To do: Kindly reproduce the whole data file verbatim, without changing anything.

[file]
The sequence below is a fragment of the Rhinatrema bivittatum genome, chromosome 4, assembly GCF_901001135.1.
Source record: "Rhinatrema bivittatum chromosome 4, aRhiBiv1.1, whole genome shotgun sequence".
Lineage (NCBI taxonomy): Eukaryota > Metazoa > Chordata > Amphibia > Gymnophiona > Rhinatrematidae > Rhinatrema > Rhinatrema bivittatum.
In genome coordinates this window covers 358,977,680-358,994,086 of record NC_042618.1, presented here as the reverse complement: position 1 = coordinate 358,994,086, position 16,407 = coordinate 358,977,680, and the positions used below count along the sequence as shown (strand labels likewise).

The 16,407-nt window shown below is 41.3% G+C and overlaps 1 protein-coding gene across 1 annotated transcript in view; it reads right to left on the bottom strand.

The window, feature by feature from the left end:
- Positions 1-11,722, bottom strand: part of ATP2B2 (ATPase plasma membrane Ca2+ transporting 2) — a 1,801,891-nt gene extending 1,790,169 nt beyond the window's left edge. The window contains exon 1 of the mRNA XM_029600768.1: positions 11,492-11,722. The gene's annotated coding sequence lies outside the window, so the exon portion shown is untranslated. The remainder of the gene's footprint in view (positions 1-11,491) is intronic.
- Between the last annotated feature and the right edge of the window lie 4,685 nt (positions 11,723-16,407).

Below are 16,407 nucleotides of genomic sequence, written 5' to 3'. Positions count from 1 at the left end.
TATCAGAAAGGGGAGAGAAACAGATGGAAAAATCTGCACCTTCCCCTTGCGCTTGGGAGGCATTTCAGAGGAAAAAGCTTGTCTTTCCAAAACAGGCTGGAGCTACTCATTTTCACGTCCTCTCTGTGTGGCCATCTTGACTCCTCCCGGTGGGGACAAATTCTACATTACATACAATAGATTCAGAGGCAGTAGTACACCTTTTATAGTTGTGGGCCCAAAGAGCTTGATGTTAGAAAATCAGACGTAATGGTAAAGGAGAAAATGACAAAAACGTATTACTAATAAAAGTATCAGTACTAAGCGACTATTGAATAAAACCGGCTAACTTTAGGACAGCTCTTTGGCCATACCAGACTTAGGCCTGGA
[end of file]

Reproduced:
The sequence below is a fragment of the Rhinatrema bivittatum genome, chromosome 4, assembly GCF_901001135.1.
Source record: "Rhinatrema bivittatum chromosome 4, aRhiBiv1.1, whole genome shotgun sequence".
Lineage (NCBI taxonomy): Eukaryota > Metazoa > Chordata > Amphibia > Gymnophiona > Rhinatrematidae > Rhinatrema > Rhinatrema bivittatum.
In genome coordinates this window covers 358,977,680-358,994,086 of record NC_042618.1, presented here as the reverse complement: position 1 = coordinate 358,994,086, position 16,407 = coordinate 358,977,680, and the positions used below count along the sequence as shown (strand labels likewise).

The 16,407-nt window shown below is 41.3% G+C and overlaps 1 protein-coding gene across 1 annotated transcript in view; it reads right to left on the bottom strand.

The window, feature by feature from the left end:
- Positions 1-11,722, bottom strand: part of ATP2B2 (ATPase plasma membrane Ca2+ transporting 2) — a 1,801,891-nt gene extending 1,790,169 nt beyond the window's left edge. The window contains exon 1 of the mRNA XM_029600768.1: positions 11,492-11,722. The gene's annotated coding sequence lies outside the window, so the exon portion shown is untranslated. The remainder of the gene's footprint in view (positions 1-11,491) is intronic.
- Between the last annotated feature and the right edge of the window lie 4,685 nt (positions 11,723-16,407).

Below are 16,407 nucleotides of genomic sequence, written 5' to 3'. Positions count from 1 at the left end.
TATCAGAAAGGGGAGAGAAACAGATGGAAAAATCTGCACCTTCCCCTTGCGCTTGGGAGGCATTTCAGAGGAAAAAGCTTGTCTTTCCAAAACAGGCTGGAGCTACTCATTTTCACGTCCTCTCTGTGTGGCCATCTTGACTCCTCCCGGTGGGGACAAATTCTACATTACATACAATAGATTCAGAGGCAGTAGTACACCTTTTATAGTTGTGGGCCCAAAGAGCTTGATGTTAGAAAATCAGACGTAATGGTAAAGGAGAAAATGACAAAAACGTATTACTAATAAAAGTATCAGTACTAAGCGACTATTGAATAAAACCGGCTAACTTTAGGACAGCTCTTTGGCCATACCAGACTTAGGCCTGGA